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Creators/Authors contains: "Natarajan, Aravind"

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  1. Abstract

    Patients with COVID-19 shed SARS-CoV-2 RNA in stool, sometimes well after their respiratory infection has cleared. This may be significant for patient health, epidemiology, and diagnosis. However, methods to preserve stool, and to extract and quantify viral RNA are not standardized. We test the performance of three preservative approaches at yielding detectable SARS-CoV-2 RNA: the OMNIgene-GUT kit, Zymo DNA/RNA shield kit, and the most commonly applied, storage without preservative. We test these in combination with three extraction kits: QIAamp Viral RNA Mini Kit, Zymo Quick-RNA Viral Kit, and MagMAX Viral/Pathogen Kit. We also test the utility of ddPCR and RT-qPCR for the reliable quantification of SARS-CoV-2 RNA from stool. We identify that the Zymo DNA/RNA preservative and the QiaAMP extraction kit yield more detectable RNA than the others, using both ddPCR and RT-qPCR. Taken together, we recommend a comprehensive methodology for preservation, extraction and detection of RNA from SARS-CoV-2 and other coronaviruses in stool.

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  2. Abstract

    Glycosylation plays important roles in cellular function and endows protein therapeutics with beneficial properties. However, constructing biosynthetic pathways to study and engineer precise glycan structures on proteins remains a bottleneck. Here, we report a modular, versatile cell-free platform forglycosylationpathway assembly byrapidin vitromixing andexpression (GlycoPRIME). In GlycoPRIME, glycosylation pathways are assembled by mixing-and-matching cell-free synthesized glycosyltransferases that can elaborate a glucose primer installed onto protein targets by anN-glycosyltransferase. We demonstrate GlycoPRIME by constructing 37 putative protein glycosylation pathways, creating 23 unique glycan motifs, 18 of which have not yet been synthesized on proteins. We use selected pathways to synthesize a protein vaccine candidate with an α-galactose adjuvant motif in a one-pot cell-free system and human antibody constant regions with minimal sialic acid motifs in glycoengineeredEscherichia coli. We anticipate that these methods and pathways will facilitate glycoscience and make possible new glycoengineering applications.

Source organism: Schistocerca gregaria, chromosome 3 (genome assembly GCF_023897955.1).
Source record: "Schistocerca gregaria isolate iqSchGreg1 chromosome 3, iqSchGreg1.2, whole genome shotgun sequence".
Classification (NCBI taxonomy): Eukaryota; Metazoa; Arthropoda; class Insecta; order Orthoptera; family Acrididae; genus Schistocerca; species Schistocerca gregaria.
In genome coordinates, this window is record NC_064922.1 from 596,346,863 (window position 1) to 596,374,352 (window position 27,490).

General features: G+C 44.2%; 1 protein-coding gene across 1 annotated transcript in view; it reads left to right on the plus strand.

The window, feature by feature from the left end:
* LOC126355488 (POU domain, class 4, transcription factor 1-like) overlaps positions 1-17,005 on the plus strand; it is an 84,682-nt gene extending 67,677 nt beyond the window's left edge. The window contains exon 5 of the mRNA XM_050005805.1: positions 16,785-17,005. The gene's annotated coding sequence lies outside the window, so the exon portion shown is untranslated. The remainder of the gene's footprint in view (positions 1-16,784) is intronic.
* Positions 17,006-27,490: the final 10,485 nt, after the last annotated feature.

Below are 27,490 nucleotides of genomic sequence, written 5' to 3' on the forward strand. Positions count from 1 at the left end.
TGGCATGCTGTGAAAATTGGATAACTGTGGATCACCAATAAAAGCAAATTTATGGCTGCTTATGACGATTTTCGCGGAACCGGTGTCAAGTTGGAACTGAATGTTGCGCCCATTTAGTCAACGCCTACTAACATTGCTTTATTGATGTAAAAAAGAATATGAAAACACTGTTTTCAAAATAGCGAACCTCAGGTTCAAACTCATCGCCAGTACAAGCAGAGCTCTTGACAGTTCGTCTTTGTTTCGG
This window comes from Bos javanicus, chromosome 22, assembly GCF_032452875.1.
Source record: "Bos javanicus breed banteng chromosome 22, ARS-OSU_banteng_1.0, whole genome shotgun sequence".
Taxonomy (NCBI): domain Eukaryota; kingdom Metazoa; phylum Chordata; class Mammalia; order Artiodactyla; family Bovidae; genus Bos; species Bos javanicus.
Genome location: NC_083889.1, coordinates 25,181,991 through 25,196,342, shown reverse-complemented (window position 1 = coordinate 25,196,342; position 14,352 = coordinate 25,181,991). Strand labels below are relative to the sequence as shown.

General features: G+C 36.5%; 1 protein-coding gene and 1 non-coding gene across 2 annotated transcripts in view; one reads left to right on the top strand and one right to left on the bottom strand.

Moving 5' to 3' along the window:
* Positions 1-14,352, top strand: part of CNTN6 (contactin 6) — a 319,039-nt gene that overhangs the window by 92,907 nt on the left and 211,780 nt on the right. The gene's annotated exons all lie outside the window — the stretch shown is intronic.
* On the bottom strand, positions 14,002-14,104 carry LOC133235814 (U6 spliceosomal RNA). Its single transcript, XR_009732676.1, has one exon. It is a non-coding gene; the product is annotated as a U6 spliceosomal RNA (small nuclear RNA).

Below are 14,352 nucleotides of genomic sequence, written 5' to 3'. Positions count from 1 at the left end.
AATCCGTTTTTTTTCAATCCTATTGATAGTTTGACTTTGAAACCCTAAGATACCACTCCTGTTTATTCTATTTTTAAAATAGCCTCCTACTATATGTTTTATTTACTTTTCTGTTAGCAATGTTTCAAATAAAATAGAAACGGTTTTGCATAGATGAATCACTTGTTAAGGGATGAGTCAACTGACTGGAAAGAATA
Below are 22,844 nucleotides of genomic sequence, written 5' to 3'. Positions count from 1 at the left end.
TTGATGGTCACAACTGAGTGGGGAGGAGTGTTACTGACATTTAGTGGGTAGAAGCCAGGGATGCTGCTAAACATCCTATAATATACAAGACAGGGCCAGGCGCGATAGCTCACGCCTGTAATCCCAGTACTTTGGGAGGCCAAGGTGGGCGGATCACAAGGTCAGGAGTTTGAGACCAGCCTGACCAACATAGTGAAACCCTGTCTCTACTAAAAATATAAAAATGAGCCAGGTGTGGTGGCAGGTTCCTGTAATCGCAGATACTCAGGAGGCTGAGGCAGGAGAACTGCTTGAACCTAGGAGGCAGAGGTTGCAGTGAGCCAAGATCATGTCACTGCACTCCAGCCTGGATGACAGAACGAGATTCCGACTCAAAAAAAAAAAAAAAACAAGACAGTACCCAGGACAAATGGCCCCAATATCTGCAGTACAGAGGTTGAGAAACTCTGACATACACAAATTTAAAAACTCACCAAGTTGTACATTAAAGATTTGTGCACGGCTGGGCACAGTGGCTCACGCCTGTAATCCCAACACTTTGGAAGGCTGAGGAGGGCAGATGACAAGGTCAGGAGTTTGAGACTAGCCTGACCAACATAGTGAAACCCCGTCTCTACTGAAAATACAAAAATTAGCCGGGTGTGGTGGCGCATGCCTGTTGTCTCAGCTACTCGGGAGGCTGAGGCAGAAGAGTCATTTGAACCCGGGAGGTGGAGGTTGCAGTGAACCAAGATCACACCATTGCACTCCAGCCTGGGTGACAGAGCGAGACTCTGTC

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  3. Abstract

    The emerging discipline of bacterial glycoengineering has made it possible to produce designer glycans and glycoconjugates for use as vaccines and therapeutics. Unfortunately, cell-based production of homogeneous glycoproteins remains a significant challenge due to cell viability constraints and the inability to control glycosylation components at precise ratios in vivo. To address these challenges, we describe a novel cell-free glycoprotein synthesis (CFGpS) technology that seamlessly integrates protein biosynthesis with asparagine-linked protein glycosylation. This technology leverages a glyco-optimizedEscherichia colistrain to source cell extracts that are selectively enriched with glycosylation components, including oligosaccharyltransferases (OSTs) and lipid-linked oligosaccharides (LLOs). The resulting extracts enable a one-pot reaction scheme for efficient and site-specific glycosylation of target proteins. The CFGpS platform is highly modular, allowing the use of multiple distinct OSTs and structurally diverse LLOs. As such, we anticipate CFGpS will facilitate fundamental understanding in glycoscience and make possible applications in on demand biomanufacturing of glycoproteins.

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